Apostles intreated, a moral onenes
Jesus, a unity of spirit in the bot



[ocr errors]
[ocr errors]

Then God

storld, ble

Felation a

s objeto

one who, passing through then
would show them in his own P
intended this present discip
again after death, morally
Heavens, would reveal
the unbroken spiritual co

[blocks in formation]

oneness with God as revealed in
Jesus, a unicy ose the the bond of peace.
Let us suppose, there God having the design to send a
lation to Mankind. There are two methods, either of
e might adopt in the execution of that intention. He

them a written Revelation in the form of a Book :
or He might send them a living Revelation

hem a living Revelation in the form of a
might announce to them His Will through words :
or He might send to them one of like nature with themselves,

could actually work the Will of God before their eyes;
passing through their circumstances of life and death,

them in his own person the character which God
us present discipline to create; and who, appearing

Cath, morally unchanged, and passing into the "uld reveal to them, by these his own destinies, en spiritual connexion of the present with the

the immortal home which God has with Himself Dirits of those holy ones who are no more on Earth. urst case, then, we suppose God to send a verbal ge to men, a communication by words teaching ines, spoken first, and afterwards committed to writing:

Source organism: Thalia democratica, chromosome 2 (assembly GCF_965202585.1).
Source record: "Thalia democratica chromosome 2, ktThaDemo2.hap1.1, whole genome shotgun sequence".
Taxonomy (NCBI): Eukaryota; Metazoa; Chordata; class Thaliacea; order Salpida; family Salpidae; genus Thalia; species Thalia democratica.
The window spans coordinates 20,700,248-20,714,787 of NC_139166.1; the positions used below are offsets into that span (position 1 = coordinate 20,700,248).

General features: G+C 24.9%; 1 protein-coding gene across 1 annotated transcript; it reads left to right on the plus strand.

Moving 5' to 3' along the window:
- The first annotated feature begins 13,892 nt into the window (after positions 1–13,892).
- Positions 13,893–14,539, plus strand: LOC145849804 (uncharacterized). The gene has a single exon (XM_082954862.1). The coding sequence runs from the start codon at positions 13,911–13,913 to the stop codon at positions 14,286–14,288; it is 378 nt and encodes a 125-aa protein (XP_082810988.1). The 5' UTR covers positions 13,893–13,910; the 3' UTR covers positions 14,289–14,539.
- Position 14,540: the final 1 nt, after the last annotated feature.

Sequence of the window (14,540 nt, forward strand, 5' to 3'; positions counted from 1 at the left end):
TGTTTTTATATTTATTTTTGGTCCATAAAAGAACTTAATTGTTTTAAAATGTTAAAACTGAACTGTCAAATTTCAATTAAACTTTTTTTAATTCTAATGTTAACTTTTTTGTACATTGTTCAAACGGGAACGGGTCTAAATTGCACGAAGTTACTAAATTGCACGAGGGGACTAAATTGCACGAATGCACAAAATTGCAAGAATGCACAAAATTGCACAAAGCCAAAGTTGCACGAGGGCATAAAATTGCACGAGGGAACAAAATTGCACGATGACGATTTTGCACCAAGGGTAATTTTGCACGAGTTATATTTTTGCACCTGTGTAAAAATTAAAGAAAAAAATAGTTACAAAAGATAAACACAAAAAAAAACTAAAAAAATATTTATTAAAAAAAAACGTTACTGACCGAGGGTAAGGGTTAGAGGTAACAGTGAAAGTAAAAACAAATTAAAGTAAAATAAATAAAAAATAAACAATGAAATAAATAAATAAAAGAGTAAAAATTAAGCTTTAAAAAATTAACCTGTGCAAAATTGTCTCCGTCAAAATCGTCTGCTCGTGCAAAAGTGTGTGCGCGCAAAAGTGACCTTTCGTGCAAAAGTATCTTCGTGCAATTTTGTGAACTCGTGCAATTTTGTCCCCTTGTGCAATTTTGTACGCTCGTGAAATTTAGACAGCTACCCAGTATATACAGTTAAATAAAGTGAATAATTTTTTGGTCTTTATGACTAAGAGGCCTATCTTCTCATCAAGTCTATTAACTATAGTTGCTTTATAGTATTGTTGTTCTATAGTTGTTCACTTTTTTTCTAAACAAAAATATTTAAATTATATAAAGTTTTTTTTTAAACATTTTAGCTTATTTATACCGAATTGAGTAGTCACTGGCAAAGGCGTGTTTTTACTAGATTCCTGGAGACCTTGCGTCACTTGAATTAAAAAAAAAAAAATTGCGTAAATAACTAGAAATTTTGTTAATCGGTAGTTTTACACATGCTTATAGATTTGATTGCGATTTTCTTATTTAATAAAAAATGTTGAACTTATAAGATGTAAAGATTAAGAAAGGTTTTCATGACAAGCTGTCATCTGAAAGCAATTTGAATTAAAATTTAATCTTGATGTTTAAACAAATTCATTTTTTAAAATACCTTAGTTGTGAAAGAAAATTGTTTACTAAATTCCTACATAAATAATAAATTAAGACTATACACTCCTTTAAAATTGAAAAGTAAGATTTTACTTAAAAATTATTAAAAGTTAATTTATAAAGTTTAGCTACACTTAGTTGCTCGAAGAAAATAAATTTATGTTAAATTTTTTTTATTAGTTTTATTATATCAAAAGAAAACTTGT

cond case we suppose that a pure and heavenly being suing the will and purposes of God through his own Which is also our nature, is himself the divine Message our Father; one who walks this earth amidst our

our sins,—transfiguring the one and reclaiming ther and gathering up into his own soul the strength

s to be derived from both :—who enters our dwellings, sheds thro

through them the divine light of heavenly love, plants

e of immortality in the midst of trembling, because og and dying, beings, and binds together the perishi dren of Earth in the godlike Trust of imperisha

th can glorify but cannot kill ;—who places

mstances of severest trial, and shows us ergy of a filial heart, and the unquenchable brightness

future, and the im for the spirits of In the first case